I would not even be surprised if Peter (known to be a bit impulsive) included a few gestures.
After this the temple big-shots tell Peter and John not to speak or teach in the name of Jesus at all anymore. Then:
But Peter and John replied, “Which is right in God’s eyes: to listen to you, or to him? You be the judges! As for us, we cannot help speaking about what we have seen and heard. (Acts 4:19-20)
There’s an exclamation point!
The rulers of the temple threatened them after that, but Peter and John went back to their fellow believers and reported all that had happened.
They responded by praising God and praying:
“Now, Lord, consider their threats and enable your servants to speak your word with great boldness. Stretch out your hand to heal and perform signs and wonders through the name of your holy servant Jesus.” (Acts 4: 19-20 NIV)
So, what I take away from all of this is that in every instance where Peter preached here, he came straight out and accused those listening of killing Jesus. No soft-sell. No toning it down. No being “tolerant” or “inclusive.”
He was not soft-spoken and he most certainly was not concerned about the possibility of offending someone.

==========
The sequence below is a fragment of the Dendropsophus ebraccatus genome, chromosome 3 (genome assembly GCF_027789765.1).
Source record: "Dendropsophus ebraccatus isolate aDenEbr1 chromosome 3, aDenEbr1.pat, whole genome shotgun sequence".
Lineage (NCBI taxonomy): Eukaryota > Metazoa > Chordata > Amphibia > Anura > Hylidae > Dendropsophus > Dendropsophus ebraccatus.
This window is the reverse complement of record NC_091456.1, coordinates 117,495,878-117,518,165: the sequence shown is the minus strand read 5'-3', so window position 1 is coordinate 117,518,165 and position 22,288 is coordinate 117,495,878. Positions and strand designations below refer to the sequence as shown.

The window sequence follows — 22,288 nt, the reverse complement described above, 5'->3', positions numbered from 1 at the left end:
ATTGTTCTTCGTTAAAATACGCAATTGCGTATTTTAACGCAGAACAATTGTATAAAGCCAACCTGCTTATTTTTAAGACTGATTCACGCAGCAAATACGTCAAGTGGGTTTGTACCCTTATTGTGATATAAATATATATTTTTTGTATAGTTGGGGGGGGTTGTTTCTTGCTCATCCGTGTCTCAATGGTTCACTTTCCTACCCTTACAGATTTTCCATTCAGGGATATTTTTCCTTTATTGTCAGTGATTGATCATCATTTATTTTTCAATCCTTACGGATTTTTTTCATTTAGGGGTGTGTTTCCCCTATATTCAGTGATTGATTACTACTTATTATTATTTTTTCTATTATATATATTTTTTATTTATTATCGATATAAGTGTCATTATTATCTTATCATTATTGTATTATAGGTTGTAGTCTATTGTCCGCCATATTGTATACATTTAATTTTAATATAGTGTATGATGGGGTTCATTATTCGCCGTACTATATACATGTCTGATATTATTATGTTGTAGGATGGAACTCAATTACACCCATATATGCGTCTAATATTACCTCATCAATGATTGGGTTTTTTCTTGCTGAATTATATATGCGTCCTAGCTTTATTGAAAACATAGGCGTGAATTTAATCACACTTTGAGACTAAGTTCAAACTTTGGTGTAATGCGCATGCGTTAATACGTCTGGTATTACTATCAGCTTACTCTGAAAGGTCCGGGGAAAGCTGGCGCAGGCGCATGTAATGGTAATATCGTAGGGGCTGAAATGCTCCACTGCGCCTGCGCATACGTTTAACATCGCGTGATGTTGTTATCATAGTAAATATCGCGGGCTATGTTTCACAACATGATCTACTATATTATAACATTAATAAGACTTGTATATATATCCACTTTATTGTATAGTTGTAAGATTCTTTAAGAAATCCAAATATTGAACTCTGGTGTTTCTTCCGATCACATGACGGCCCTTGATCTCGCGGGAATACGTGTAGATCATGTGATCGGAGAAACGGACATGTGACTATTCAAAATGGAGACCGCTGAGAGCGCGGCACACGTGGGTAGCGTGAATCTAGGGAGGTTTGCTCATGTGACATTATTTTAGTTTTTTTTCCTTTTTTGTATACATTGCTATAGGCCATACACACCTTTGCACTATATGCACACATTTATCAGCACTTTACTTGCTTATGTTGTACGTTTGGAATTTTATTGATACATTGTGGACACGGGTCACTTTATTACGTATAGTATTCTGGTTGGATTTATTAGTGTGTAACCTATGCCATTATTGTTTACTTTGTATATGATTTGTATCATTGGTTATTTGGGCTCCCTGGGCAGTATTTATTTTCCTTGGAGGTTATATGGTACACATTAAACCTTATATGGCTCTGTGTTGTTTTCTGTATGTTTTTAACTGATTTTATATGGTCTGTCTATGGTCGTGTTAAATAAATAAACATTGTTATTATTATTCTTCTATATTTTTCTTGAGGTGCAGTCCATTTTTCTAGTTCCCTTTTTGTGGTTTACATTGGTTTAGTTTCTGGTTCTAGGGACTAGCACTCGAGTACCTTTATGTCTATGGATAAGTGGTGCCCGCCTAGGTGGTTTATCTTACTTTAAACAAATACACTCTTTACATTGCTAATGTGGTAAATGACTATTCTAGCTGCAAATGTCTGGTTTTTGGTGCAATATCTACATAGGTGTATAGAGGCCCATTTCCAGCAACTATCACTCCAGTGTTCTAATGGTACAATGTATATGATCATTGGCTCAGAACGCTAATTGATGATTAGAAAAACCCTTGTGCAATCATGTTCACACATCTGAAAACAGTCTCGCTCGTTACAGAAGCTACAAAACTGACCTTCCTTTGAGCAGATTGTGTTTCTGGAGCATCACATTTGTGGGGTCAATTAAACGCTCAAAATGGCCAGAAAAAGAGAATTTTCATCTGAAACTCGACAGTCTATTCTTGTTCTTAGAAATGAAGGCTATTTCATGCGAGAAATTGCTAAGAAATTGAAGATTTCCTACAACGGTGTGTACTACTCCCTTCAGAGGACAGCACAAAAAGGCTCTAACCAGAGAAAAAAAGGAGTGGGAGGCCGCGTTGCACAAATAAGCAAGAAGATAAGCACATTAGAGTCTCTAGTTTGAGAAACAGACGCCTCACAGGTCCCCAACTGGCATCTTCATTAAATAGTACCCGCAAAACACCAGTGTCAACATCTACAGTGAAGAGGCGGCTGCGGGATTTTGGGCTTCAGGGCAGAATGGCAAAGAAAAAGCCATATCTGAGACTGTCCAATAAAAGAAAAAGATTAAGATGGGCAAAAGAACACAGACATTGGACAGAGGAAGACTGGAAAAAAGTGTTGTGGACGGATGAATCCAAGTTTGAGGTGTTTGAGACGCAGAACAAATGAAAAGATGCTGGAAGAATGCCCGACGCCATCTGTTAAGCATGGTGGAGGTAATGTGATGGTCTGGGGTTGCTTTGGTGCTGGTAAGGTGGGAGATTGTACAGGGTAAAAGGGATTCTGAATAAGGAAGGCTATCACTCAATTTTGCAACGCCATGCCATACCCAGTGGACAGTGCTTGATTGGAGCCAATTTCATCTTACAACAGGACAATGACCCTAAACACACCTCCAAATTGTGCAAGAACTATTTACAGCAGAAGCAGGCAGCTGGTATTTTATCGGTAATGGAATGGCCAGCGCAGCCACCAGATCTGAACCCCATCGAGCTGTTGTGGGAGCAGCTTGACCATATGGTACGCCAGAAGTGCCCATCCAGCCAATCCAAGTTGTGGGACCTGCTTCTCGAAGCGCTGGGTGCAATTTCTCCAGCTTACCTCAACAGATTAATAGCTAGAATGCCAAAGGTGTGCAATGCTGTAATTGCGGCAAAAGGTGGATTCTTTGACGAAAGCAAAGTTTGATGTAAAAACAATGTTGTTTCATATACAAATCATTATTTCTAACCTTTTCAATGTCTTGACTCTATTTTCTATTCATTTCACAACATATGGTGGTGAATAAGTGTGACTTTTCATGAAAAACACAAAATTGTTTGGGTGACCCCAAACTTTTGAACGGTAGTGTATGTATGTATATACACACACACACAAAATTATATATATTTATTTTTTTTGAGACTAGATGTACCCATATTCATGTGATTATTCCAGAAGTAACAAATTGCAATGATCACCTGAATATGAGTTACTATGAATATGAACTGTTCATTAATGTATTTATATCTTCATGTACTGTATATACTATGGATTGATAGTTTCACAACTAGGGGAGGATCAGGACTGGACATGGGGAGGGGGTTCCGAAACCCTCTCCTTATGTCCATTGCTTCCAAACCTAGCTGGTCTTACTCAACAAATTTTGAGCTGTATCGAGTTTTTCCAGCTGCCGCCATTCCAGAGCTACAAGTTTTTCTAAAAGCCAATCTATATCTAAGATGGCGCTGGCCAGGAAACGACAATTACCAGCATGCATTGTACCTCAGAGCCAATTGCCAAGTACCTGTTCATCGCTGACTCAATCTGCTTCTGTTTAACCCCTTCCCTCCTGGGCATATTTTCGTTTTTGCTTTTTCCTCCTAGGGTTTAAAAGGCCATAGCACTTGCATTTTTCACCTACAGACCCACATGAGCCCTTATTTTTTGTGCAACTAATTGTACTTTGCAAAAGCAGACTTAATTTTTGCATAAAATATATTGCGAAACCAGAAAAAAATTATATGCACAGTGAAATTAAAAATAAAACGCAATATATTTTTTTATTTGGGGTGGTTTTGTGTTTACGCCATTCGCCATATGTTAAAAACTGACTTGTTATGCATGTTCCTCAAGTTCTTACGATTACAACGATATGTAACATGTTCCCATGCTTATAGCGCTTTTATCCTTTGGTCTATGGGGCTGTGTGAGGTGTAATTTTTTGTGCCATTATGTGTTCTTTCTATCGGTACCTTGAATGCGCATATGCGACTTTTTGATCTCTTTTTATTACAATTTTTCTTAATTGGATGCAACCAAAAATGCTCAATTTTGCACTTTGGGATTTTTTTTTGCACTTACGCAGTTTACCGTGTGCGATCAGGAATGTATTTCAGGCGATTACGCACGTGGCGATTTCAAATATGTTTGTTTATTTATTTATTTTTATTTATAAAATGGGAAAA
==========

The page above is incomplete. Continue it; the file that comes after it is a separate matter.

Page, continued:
“You killed Jesus.”
That’s pretty offensive.
But, here’s the deal:
Peter was just as guilty as the people he was talking to. He had denied Jesus three times. After having pledged that he would die before letting Jesus be killed, he had failed.
But he had been restored. He had been forgiven.
And, he had been filled with the fire of the Holy Spirit.
So, while I understand the desire of those who are looking for an Acts 2 church, and I long to be filled with the fire of the Holy Spirit and the breath of that mighty rushing wind, Lord, grant that I could speak the gospel with the boldness of the Acts 4 church.
After they prayed, the place where they were meeting was shaken. And they were all filled with the Holy Spirit and spoke the word of God boldly. (Acts 4:31 NIV)